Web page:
[18 May] It is one of Beirut streets: Algiers Street. The death machine of fanatical hatred is getting ready. A car has been stationed every day opposite our house for a few days. Noticed by everyone in the neighbourhood, the white BMW is waiting. Algiers Street: you are now getting close. It is 10.05 am. It is here at this very moment that the tragic murder will be perpetrated … A man wearing a balaclava emerges and approaches you: ‘Dr Hassan Hamdan?’. You turn around, see the pistol in his raised hand, and seize the hand brutally. Another man jumps out of the BMW and shoots you with a silenced gun in the head, chest, and belly. You fall on the ground in an effusion of blood. The car, with its three masked occupants, races away. You, the undefeated, have seen with your wide-open eyes the death come to take you. In a last act of struggle, you countered it with the resistance of life.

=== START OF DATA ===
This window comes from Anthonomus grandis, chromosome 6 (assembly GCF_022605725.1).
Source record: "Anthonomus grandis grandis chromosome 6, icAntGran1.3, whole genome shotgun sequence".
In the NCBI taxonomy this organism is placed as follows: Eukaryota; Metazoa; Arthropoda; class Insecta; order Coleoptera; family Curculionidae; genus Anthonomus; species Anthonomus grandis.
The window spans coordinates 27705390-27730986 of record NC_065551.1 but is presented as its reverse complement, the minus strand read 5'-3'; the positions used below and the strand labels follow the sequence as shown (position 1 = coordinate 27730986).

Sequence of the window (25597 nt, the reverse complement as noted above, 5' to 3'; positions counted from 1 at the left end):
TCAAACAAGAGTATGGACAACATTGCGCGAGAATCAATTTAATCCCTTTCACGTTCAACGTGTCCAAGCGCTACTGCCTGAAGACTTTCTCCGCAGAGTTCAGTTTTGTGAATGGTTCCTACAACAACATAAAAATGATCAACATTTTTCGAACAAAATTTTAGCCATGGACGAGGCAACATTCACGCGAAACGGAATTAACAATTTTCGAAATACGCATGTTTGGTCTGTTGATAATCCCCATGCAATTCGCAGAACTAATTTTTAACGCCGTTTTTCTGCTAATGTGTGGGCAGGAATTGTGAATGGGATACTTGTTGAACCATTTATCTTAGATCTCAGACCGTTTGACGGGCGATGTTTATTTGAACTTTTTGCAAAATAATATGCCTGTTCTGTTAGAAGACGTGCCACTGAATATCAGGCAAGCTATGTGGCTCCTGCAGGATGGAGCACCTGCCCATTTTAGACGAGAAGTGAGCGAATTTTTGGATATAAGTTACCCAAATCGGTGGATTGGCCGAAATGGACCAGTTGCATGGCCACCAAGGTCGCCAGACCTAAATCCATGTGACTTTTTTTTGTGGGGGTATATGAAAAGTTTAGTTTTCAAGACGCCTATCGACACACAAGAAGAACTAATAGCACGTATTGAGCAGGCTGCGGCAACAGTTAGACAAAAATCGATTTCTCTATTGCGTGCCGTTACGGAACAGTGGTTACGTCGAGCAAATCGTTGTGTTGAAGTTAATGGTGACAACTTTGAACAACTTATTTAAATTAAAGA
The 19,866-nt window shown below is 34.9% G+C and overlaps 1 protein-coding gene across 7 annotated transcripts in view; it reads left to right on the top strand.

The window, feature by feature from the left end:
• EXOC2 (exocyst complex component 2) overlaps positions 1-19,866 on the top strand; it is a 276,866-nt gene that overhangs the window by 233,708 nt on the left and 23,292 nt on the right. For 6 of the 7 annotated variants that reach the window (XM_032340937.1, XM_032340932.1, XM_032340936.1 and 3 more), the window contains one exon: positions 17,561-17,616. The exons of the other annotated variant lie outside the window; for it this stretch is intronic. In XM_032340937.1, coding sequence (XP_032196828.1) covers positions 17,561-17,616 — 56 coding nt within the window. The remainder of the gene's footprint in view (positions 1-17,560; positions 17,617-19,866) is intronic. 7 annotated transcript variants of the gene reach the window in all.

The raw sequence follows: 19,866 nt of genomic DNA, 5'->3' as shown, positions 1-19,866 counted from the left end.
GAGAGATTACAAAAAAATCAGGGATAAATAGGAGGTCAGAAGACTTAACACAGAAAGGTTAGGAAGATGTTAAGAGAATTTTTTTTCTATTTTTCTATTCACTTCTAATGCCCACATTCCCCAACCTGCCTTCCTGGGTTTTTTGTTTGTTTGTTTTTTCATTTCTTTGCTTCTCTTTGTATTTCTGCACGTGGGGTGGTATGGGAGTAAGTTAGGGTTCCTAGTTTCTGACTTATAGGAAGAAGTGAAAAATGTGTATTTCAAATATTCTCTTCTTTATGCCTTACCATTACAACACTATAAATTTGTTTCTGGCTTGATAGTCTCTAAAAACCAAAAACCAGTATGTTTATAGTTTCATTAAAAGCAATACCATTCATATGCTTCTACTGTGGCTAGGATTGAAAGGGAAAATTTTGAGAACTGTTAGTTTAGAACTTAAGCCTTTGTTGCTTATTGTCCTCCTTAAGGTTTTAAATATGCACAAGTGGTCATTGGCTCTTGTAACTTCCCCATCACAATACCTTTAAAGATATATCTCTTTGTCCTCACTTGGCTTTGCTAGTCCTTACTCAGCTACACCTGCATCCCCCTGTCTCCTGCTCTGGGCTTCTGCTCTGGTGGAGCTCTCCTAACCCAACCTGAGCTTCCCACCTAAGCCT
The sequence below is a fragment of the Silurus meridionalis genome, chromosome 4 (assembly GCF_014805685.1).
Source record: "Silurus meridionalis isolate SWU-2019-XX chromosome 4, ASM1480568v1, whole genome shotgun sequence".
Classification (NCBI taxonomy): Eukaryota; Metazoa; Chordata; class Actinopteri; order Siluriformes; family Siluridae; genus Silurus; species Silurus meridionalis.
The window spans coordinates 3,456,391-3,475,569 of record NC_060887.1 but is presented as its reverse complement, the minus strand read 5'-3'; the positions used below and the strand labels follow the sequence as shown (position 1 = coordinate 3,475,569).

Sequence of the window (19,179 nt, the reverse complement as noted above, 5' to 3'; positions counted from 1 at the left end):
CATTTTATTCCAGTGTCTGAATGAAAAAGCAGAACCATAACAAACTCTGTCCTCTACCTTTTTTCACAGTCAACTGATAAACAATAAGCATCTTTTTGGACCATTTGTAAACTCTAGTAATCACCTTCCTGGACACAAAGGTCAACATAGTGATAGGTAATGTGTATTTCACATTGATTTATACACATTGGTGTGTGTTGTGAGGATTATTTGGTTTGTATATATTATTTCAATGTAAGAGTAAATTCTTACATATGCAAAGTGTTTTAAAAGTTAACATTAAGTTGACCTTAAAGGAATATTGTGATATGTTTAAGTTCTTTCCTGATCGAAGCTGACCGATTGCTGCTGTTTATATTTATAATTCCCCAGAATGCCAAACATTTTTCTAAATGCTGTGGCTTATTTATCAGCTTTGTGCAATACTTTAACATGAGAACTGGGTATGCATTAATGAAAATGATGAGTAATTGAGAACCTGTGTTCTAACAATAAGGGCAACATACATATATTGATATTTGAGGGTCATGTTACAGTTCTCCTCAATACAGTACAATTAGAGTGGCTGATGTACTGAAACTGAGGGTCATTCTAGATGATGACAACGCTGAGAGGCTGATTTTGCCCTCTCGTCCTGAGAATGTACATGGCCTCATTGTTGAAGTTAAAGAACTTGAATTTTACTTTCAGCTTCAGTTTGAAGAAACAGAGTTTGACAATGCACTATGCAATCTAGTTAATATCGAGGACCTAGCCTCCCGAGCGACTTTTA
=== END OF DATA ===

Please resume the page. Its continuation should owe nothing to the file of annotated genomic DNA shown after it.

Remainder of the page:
Evelyne Brun Hamdan had been waiting eagerly for this book to come out. She was so glad at the prospect that, at long last, English-language readers would be able to acquaint themselves with a selection of Mahdi Amel’s writings. She made everything she could to speed up its publication. Sadly, she did not live long enough to hold this book in her hands. This foreword is therefore dedicated to her, for she will remain forever associated with the memory of ‘the man with sandals of fire’.